Submitted by James H. Kunstler of Kunstler.com,
The New York Times editors seem to think that if they tell enough sob stories about illegal immigrants in their ongoing sentimental series “The Way North,” that the national debate will turn into a giant pity party and the nirvana of a human peaceable kingdom will come true, with no consequences — except for more interesting cuisine in states that formerly subsisted on Salisbury steak and pie.
The New York Times, like just about every other institution in the progressive orbit, has surrendered its collective brain to a morass of feelings, longings, and promptings that leads ever deeper into a wasteland of dishonesty. As a long-time registered Democrat who started voting in the year of Watergate, I resent being taken for a ride to the place where anything goes and nothing matters. And especially where nothing matters less than clear thinking and straight talk.
We could start with the practice — especially popular on National Public Radio — by which illegal immigrants are called “undocumented,” as if some unjust bureaucratic mistake was made in their journey across the border and to blame them for it amounts to persecution. It is really too obvious to belabor, except to say that the cumulative effect of such programmatic lying, day after day, will eventually discredit the basic principles of social justice, if it hasn’t already.
The popular story is that America was built by immigrants and that therefore everything about immigration is good and leads to a more successful society. This narrative is so devoid of historical context that it should embarrass anyone beyond a second-grade education. In fact, the surplus populations of industrializing European countries were off-loaded onto a more sparsely-populated New World that also happened to be in the throes of rapid industrialization (including industrial farming), offered a lot of cheap land under plain terms, and held a bonanza of untapped resource wealth in everything from timber to iron ore.
A few things that progressives leave out of the story these days: immigration was rigorously controlled at its ports of entry, and particularly at the height of immigration between the 1880s and the 1920s. A lot of people may have been pouring in from foreign lands, but they were carefully scrutinized on the way in, and not a few were sent back. Secondarily, these immigrants were required to assimilate into a recognizable common culture. There was no handwringing over the question of whether children from Italy or Lithuania should have to learn how to read, write, and speak in the English language. A strong consensus required it of them, and it must be fair to say that most of them were eager to enter that new common culture. We also conveniently forget that immigration quotas were severely restricted in 1924, not out of meanness, as the sentimentalists would suppose, but because the public and its representatives correctly apprehended that the situation had changed in some of its obvious particulars, requiring a consensus about limits.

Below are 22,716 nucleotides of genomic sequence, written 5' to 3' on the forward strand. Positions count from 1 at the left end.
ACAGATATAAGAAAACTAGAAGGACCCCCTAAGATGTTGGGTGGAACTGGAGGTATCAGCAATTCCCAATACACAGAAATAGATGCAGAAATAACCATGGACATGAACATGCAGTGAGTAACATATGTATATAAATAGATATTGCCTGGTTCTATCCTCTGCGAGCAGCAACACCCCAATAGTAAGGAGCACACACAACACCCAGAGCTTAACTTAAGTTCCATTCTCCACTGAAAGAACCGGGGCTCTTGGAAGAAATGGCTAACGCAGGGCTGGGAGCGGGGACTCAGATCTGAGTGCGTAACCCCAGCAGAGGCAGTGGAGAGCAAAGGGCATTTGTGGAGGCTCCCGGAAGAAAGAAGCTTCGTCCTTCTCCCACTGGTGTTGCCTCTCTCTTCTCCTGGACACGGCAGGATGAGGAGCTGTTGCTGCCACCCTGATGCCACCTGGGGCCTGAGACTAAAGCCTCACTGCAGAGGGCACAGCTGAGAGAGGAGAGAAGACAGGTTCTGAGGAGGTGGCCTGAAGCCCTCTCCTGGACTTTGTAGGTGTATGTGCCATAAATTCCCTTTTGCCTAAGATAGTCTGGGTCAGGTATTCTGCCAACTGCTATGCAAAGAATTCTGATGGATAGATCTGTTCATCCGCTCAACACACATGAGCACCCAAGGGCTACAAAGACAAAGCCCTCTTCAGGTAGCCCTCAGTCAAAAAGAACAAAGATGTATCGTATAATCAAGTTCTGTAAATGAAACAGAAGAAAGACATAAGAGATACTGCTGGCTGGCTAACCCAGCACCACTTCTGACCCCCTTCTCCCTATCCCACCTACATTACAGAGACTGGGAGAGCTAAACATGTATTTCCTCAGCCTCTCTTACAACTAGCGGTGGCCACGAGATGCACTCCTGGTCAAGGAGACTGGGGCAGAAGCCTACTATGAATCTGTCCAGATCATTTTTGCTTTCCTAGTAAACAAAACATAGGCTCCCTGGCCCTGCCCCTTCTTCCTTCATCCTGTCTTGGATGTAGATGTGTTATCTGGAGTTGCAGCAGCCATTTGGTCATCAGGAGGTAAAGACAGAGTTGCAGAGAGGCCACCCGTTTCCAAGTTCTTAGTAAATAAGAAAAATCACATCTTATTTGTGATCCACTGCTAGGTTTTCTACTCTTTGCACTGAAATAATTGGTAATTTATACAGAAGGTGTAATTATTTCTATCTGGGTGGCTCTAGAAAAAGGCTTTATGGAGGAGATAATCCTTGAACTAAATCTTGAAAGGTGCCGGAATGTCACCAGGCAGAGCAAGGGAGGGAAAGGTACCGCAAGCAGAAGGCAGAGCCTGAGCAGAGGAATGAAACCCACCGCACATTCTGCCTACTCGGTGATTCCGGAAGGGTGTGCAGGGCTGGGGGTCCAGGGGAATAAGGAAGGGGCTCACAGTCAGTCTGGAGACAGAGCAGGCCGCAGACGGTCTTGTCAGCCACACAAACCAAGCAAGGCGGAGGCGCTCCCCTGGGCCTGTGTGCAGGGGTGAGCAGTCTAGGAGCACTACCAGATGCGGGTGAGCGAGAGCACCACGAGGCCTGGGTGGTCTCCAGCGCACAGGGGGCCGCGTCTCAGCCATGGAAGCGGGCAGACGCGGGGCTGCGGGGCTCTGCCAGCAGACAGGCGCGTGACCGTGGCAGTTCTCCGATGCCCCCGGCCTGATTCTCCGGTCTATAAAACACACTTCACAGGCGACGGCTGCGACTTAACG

In the 21st century, The USA is no longer sparsely populated, except in the regions that are typically hostile to settlement anywhere else in the world — places where there is no water, or too hot, or too cold, or too swampy. North America is a settled continent at a moment in history when virtually every nation including the USA can be fairly considered over-populated. It is also too obvious to belabor the point that fossil fuels have produced an algae bloom of human reproduction and that, whether we like it or not, the decline of fossil fuel is certain to lead to a decrease in human population. The question is how disorderly and cruel that journey might be if we don’t make the management of contraction a supreme political priority. And managing the movement of people into this country is a necessary part of that.
Currently, progressive America is pretending that the conditions of the 19th century still prevail here - boundless material resources and land for the taking - and that we can happily accommodate the overflow from our equally overpopulated neighbors, Mexico and the countries of Central America, any way they can manage to get here. The sentimental approach as represented by The New York Times, is exactly what will prevent the kind of hard choices that national leadership is faced with. Both established political parties could founder on this issue.
It’s rather funny that the presumptive Democratic nominee for president in 2016 titled her current book Hard Choices, because that is the chief pretense of the party she represents. The last thing Hillary wants to do is take a stand on anything, other than her entitlement to live in the White House.